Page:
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site direction at the date of meeting, and so shall be deprived the pleasure afforded the comrades who may be so fortunate as to be present at “roll call." But let us all remember that one day there will be a “roll call" at which we must all respond in person--no substitute, no form of excuse will be entertained by the great Captain of our Salvation. May we all be “minute men” and ever have our armor on, and our feet shod with a preparation of the gospel of peace, and so be prepared to enter into that last reunion from which there will be no discharge. Fraternally yours,
R. B. FRARY.
CHICAGO, Fuly 27, 1884. GeneRAL A. HICKENLOOPER,
Corresponding Secretary Society of the Army of the Tennessee, Cin
cinnati, O.: Dear COMRADE:-Your favor of the roth inst. came duly to hand. I have delayed writing, hoping that I might see the way open to attend the annual reunion at Lake Minnetonka.
I am sorry that at last I must give up the hope of going and content myself simply with being with the “Army of the Tennessee" in spirit.
May you all have royal good time enjoying the peace and prosperity won by your patriotism and death-daring devotion on the field and in the front ranks when duty called. My address remains the same as for the past eight years.
Yours very truly,
J. THOMPSON Moss, 1st Lieutenaut“/” Co., 53d Ills. Vol.,
76 and 78 Monroe St., Chicago, Ills.
Lincoln, PLACER Co., CAL., Fuly 23, 1884. GENERAL A. HICKENLOOPER:
DEAR SIR:-Your circular letter, with the official notification of the time and place of holding the seventeenth annual reunion of the Society of the Army of the Tennessee, is received.
I very deeply regret my inability, arising from my daily duties here, that I will not be able to meet with and enjoy the pleasure of intercourse with the assembled heroes on that occasion. I would like particularly to see and hear our great commander deliver the annual address, that I know will be full of interesting facts, stirring, patriotic words of admonition to brighten and strengthen the love we have for each other and our common country, that we all fought to keep from dissolution and anarchy. Wishing you all an interesting and happy meeting, I am your humble soldier friend,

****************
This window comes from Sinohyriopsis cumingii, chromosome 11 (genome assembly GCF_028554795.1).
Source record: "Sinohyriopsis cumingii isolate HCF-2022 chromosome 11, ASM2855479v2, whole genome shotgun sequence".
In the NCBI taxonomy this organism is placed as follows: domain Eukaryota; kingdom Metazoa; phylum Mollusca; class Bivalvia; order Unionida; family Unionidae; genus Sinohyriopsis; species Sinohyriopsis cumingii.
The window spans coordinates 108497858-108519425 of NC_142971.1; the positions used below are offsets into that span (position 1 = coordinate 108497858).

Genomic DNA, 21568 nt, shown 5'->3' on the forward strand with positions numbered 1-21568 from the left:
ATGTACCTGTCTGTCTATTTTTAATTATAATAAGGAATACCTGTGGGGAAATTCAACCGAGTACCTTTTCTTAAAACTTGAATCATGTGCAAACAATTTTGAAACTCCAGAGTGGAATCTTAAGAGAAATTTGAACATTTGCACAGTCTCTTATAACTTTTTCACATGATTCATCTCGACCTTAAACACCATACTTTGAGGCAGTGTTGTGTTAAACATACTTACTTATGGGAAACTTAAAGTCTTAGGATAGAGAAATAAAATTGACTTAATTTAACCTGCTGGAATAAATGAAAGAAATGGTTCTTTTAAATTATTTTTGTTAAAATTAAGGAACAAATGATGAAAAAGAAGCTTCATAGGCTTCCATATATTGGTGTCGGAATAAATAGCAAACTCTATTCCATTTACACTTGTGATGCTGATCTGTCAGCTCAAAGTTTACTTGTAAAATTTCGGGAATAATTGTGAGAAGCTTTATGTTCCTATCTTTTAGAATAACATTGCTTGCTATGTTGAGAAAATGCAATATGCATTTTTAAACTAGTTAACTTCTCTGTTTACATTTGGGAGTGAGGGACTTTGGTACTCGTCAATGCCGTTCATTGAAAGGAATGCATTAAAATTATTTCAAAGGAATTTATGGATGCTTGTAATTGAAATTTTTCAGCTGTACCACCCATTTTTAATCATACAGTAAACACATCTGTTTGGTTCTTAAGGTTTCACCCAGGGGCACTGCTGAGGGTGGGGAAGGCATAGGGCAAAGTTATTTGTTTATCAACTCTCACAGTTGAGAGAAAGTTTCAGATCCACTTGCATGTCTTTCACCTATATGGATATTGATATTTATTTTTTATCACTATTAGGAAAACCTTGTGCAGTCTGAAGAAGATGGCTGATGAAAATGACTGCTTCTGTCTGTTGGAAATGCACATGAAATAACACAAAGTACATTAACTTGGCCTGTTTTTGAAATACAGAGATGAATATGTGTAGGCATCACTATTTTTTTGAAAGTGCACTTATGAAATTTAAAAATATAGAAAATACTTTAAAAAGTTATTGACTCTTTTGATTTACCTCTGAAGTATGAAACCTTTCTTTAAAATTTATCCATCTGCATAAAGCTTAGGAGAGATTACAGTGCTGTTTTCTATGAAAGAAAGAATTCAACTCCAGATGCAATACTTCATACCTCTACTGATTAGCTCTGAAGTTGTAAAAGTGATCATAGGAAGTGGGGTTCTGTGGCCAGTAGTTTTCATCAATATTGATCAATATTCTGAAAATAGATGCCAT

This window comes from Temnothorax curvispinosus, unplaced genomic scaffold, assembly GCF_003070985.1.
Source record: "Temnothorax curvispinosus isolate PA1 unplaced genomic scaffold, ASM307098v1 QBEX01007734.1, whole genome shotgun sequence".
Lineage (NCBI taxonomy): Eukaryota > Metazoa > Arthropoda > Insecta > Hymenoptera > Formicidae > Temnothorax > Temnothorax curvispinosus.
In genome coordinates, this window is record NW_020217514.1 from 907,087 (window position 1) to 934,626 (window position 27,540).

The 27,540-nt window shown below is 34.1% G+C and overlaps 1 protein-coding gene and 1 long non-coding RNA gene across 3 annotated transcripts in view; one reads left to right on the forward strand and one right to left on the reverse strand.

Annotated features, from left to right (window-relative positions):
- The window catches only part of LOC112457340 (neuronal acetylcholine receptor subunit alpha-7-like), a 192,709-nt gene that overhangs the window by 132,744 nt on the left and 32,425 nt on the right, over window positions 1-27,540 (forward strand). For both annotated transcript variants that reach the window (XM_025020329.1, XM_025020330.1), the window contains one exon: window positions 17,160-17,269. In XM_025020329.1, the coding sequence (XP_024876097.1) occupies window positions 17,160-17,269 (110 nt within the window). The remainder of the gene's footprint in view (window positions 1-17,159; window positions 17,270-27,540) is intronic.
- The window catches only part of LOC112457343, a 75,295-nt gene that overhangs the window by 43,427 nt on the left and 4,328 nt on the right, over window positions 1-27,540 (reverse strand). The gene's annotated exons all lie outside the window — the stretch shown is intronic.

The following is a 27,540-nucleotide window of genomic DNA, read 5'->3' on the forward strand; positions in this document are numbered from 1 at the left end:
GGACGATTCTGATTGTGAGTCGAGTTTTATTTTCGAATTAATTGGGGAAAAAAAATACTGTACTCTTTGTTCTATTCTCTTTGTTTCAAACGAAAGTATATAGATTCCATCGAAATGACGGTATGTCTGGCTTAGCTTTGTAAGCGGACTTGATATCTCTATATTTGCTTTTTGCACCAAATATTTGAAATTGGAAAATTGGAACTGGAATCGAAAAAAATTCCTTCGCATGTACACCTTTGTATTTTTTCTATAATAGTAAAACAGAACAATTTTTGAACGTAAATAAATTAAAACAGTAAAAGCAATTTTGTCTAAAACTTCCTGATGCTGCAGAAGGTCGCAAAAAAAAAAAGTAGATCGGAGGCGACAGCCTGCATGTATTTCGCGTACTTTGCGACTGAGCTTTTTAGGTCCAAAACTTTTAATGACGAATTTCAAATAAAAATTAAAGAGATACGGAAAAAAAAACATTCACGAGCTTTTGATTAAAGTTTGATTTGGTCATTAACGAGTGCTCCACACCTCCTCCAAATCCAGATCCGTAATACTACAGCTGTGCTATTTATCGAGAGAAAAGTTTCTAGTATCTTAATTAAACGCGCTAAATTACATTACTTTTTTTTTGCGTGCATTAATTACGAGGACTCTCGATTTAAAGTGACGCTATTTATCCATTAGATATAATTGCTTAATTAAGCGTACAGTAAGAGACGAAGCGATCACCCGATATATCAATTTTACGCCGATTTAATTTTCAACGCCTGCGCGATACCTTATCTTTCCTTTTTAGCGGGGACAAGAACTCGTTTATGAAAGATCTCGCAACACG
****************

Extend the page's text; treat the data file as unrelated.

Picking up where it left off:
BELVIDERE, ILL., Fuly 26, 1884. GENERAL A. HICKENLOOPER,
Corresponding Secretary of Army of Tennessee, Cincinnati, O.: DEAR SIR:—Replying to your circular of 10th inst., would say that I shall be unable to attend the reunion of our Society, to be held at Lake Minnetonka, Minn., August 13th prox. Wishing great success to an occasion which will certainly prove most enjoyable to all comrades present, I remain,
Very truly yours,
W. W. Wood, Adjutant 95th Illinois Infantry.
CHICAGO, Fuly 19, 1884. DEAR GENERAL:-I am in receipt of yours of the roth inst. giving notice of our annual reunion. A rheumatic arm and shoulder (a relic of Young's Point and Chickasaw Bayou) will prevent my attendance. You have my best wishes for a good time, and I would be glad to have my best wishes given to the first commander of the Army of the Tennessee.
Yours very truly,
Chas. W. Smith. GENERAL A. HICKENLOOPER,
Corresponding Secretary Army of Tennessee, Cincinnati, O.
WAUKESHA, Wis., August 7, 1884. General A. HICKENLOOPER,
Corresponding Secretary: Dear Sir:- I have the honor to acknowledge the receipt of the official notification of the time and place of meeting of our Society, and to convey my regrets that engagements here will debar me from joining in the pleasures of the reunion.
A special term of court was, some time ago, ordered by me for that week, and, with a proper regard for official duties, I cannot then be away from Waukesha. Hoping that the festivities may be all that could be wished, I am, General, Very respectfully yours,